There wouldn’t be much of a problem if the Fed had only created just a few hundred new dollars…even thousands. Enough, say, to buy the legal counterfeiters cool new cars and some snazzy threads. But we’re talking about the creation of billions upon billions of new dollars here. Those dollars are sloshing their way through the economy and they’re going to show up more and more in the general price levels. (Their very creation also makes some of the other big holders of U.S. debt—like the governments in Asia—worried about being paid back with money that’s worth far less in real terms.)

Those new dollars have to get spent into circulation to do their damage, but that’s never a problem. Whoever gets them first will get to benefit before prices go up (and those prices go up at all because the new money is being spent in the first place!)

Cui bono? Why, those to whom the Fed hands the dough first. Traditionally that’s meant the government whose debt the Fed buys with the money it wills into existence, but lately the Fed has seen fit to hand new money straight to banks, because after all this is a crisis. Apparently you fix crises you engineered in the first place by bailing out your cronies in the big banks.

The government uses that money to pay the staff in its countless departments, contractors, military and others counting on a government check. The banks use the money to pay their senior members enough to keep them in million-dollar Manhattan apartments.

The rest of us get to beg our employers to give us raises that keep up with this mysterious price inflation. But it’s really not so mysterious. It happens as the first-users of new money drive up the prices on the things we all need…like food and energy.

The new money doesn’t simply go into the prices that the Fed would like it to, like stocks. It gets all over the place. The least connected, the very poorest farthest away from the new money feel the effects first. In our modern global system, that means that a family in a “developing country” will find themselves paying around half of their meager daily income for the food that used to take only a quarter of it. Eventually they may find that they can’t afford much food at all.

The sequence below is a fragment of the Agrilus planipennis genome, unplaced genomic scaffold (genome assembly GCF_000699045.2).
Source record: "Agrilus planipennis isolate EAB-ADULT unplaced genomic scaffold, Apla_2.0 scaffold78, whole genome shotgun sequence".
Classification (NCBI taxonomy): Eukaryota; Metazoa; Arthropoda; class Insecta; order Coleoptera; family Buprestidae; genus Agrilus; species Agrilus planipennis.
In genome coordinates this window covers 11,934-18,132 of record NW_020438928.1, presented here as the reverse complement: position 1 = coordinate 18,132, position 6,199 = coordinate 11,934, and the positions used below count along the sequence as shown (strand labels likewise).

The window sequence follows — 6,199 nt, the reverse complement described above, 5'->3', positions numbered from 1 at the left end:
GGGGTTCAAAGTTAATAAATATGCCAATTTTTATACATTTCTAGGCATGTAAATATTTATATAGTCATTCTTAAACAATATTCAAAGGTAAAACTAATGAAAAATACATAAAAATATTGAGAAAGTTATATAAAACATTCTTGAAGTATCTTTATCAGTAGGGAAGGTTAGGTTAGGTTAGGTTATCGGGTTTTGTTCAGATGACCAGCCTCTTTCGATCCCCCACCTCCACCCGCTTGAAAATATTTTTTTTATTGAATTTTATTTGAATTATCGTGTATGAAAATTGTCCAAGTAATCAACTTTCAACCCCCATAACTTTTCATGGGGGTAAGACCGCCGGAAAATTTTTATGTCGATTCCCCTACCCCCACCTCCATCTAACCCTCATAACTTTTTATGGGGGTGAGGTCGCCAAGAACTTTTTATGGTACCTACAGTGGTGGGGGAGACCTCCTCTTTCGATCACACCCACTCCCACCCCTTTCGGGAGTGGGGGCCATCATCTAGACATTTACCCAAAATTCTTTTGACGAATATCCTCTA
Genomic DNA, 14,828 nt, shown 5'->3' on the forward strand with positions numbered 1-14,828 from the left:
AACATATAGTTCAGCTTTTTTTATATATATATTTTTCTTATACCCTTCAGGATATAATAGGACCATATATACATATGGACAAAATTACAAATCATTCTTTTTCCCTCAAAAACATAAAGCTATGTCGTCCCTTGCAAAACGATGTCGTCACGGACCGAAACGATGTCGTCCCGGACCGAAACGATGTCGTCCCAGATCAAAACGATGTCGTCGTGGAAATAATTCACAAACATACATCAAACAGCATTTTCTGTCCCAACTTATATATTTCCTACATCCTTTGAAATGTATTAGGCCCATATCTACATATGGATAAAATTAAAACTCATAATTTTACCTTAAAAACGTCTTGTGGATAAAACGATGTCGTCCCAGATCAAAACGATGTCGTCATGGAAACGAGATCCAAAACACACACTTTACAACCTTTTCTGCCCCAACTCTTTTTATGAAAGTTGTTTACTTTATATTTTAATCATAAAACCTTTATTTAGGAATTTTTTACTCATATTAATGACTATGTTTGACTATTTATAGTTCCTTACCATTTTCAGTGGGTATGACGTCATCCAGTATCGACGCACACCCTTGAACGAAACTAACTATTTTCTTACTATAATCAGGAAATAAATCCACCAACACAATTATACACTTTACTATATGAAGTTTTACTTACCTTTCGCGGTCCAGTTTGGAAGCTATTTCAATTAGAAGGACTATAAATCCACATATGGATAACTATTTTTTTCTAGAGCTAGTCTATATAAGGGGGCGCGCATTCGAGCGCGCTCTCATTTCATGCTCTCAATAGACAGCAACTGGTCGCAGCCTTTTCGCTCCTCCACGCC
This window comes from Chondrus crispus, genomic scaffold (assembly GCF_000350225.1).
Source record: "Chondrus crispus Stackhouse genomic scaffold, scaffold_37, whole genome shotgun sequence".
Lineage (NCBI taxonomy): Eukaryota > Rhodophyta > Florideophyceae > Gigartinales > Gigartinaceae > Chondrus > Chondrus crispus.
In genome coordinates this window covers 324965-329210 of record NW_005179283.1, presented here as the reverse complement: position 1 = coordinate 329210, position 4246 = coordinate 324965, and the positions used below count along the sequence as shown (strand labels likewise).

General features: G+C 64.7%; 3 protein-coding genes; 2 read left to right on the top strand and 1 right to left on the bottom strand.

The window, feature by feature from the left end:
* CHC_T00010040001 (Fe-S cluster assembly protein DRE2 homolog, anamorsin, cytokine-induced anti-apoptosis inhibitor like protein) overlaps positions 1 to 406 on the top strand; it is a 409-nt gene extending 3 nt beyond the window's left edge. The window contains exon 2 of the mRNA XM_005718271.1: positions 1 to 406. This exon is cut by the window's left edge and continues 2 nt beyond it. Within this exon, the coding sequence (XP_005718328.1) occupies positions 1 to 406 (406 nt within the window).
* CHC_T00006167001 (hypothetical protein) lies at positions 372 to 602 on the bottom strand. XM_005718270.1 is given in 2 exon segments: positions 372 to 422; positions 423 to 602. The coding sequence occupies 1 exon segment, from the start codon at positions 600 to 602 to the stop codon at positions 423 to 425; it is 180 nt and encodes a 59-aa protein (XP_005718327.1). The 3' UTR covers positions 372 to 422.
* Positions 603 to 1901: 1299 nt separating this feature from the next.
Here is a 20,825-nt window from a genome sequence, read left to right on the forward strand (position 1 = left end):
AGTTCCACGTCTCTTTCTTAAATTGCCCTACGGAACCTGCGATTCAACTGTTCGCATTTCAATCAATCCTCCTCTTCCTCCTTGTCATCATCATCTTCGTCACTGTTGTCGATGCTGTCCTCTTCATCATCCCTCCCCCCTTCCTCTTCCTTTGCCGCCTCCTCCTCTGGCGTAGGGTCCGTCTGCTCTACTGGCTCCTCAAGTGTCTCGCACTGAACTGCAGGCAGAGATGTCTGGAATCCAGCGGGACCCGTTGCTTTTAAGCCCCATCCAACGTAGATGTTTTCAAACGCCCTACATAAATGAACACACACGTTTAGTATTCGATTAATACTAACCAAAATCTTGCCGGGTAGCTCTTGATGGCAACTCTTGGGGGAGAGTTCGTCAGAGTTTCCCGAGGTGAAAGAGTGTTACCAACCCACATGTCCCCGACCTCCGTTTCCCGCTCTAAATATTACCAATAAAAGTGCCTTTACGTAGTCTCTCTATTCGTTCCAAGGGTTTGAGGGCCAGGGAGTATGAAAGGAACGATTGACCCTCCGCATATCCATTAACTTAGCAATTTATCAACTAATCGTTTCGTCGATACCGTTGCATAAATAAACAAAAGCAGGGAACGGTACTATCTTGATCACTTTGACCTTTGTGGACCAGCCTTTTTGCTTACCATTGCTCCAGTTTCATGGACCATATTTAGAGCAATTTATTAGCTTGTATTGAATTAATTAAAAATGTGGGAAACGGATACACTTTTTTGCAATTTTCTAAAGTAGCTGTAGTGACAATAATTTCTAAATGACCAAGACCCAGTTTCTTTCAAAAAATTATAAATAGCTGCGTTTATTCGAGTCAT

The typical middle class American is only just barely feeling the pinch now, but there’s a lot more pain to be felt. In 2010 Americans spent around 5% of their incomes on food. Things could be a lot worse. In fact, they likely will be soon enough. Increased food and energy prices are currently only a drag on consumer spending. Eventually, however, the essentials could get costly enough to cause serious privation.

The threat of mass starvation tends to lead to all sorts of unpleasantness. Individuals can do prepare by saving in real money (gold and silver and copper-nickel), but that does nothing to remedy the discontent and likely rioting from the millions of others who will not be so prepared.

We can’t say how much of this future woe is already baked in. We do know that more quantitative easing will just make a bad situation worse. It’s not idle speculation. History shows again and again that unbacked money creation by governments and central banks only leads to misery.